“On a dark desert highway, cool wind in my hair. Warm smell of colitas, rising up through the air. Up ahead in the distance, I saw a shimmering light. My head grew heavy and my sight grew dim, I had to stop for the night.”
The lyrics of this surrealistic narrative tell a tale of a weary traveler who checks into a luxury hotel in California. Experiencing the land of Hollywood and glamour for the first time the hotel appears captivating at first, but it turns out to be a nightmarish place where one inevitably can never escape. The song is an allegory about the materialism, self-destruction, and hedonistic customs of the high life in Los Angeles. Hotel California, a song by The Eagles that came out in 1977, still meets the same standards as it did when the band members painted the picture of their first time arriving in La-la-land:
“All of us kind of drove into L.A. at night. Nobody was from California, and if you drive into L.A. at night you can just see this glow on the horizon of lights, and the images that start running through your head of Hollywood and all the dreams that you have…”
Fifteen years ago, French fashion designer Nicolas Ghesquière first set his eyes on the Californian desert as the sun set over Palm Springs. Ghesquière was experiencing what many other immigrants and visitors go through – the initial awe of being in a new county and experiencing the reality of the USA, not just the people or things they see on TV.
In the home of Hollywood and the materialistic lifestyle that comes with it, many foreigners look at the US through a telescope (or in LA’s situation a kaleidoscope) of what the US lifestyle is really like. Ghesquière explains, “I came to Palm Springs 15 years ago. I am a foreigner in California and America, so, as a good foreigner, I take in a lot of things – I am curious and I try to assimilate them. In the collection – I think it is very French in Palm Springs. Yet at the same time there are so many evocations of American iconography” (Vogue Italia). Combining his French heritage with the American Dream, Ghesquière took off to Los Angeles to stage his show at a mega-mansion of modern architecture, which coincided perfectly with his vision of Louis Vuitton and the ideals of the city of angels.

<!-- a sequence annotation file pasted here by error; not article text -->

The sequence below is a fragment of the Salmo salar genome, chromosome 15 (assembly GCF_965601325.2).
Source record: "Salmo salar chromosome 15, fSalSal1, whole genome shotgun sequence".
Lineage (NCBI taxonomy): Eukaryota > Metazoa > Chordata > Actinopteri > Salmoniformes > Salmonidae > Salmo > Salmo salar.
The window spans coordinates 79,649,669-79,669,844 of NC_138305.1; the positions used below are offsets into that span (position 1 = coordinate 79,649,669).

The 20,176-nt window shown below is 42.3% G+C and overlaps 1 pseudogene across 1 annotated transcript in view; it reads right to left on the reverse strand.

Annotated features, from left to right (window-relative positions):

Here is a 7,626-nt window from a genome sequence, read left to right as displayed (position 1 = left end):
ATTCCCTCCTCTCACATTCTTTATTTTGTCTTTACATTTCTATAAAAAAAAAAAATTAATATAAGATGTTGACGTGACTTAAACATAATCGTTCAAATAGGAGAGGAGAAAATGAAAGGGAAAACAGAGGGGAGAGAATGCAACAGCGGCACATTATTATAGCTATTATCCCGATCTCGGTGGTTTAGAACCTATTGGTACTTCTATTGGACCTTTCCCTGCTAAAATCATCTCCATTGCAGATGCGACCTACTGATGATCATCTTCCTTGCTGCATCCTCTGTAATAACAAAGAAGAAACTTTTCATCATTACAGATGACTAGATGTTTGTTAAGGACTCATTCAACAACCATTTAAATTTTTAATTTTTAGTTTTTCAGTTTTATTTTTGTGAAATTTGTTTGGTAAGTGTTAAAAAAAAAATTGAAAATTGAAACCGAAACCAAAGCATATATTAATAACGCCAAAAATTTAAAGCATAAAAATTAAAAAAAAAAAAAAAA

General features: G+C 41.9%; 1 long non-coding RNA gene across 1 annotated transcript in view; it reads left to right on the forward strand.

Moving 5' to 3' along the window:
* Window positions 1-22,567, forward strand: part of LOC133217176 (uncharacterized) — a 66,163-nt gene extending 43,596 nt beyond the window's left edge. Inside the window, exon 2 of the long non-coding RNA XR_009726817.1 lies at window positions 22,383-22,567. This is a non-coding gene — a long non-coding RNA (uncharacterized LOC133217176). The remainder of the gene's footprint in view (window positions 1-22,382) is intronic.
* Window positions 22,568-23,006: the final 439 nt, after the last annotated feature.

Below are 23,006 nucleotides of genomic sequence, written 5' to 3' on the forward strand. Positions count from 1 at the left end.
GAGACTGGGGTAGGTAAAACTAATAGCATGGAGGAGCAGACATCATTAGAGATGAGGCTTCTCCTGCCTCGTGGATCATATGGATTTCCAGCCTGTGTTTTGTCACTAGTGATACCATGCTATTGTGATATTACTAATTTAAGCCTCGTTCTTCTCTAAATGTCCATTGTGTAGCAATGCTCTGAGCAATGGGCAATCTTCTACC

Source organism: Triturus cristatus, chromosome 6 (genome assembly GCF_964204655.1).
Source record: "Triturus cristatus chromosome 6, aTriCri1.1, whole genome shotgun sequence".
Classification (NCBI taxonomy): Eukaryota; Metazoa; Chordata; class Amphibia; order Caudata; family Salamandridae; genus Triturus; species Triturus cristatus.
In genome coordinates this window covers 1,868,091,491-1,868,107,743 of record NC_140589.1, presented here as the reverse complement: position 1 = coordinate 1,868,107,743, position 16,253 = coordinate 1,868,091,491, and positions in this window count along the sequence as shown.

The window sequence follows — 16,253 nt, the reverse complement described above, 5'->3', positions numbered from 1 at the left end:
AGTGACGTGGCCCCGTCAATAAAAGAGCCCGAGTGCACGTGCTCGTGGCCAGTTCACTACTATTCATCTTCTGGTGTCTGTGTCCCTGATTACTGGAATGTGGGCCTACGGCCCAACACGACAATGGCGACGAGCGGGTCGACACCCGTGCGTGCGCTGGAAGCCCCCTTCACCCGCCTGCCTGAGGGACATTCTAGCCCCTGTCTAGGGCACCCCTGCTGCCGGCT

California dreaming is an understatement when it comes to the Louis Vuitton Resort 2016 collection. Further discussing his inspiration, Ghesquière reminisces, “When I was [first] here, I saw the house up there. I thought, ‘Wow, it’s incredible.’ It stayed here, in my dreams” (NYT).
Built in 1973 by modern architect John Lautner, the $25 million oasis looks like a spacecraft from an intergalactic world. The estate set the mood of a futuristic style while the clothing gave off desert warrior vibes, as if the models had just walked off a production set of Star Wars Episode VII. With belts dualistically attached to the tops and pants, creating a harness-like effect, they make the perfect holster for a Jedi to keep her light saber. There were laser-spliced fractals cut from butter-soft leather, opulent Versailles-esque patterns, and 70’s inspired layering. More casual looks included hot-pants, go-go dancer booty shorts with a tribal mosaic twist. The highlight of this collection was the jackets - both structured and tailored to perfection.
This collection, in Ghesquière’s own words, was explorative. It was more similar to something he would have put out at Balenciaga, as opposed to his trademark A-line skirts he has mastered at LV. His love for architecture and construction shines through his elaborate designs and unique materials. Ghesquière’s influence of this collection was extremely impactful. Seeing as how much time he has spent gallivanting around LA with celebrity friends, browsing decedent museums and visiting American castles – estates on the hills, it is apparent how this whirlwind of an environment has consumed him. Beware, if you move to LA to chase the American Dream, the American Dream may start chasing you.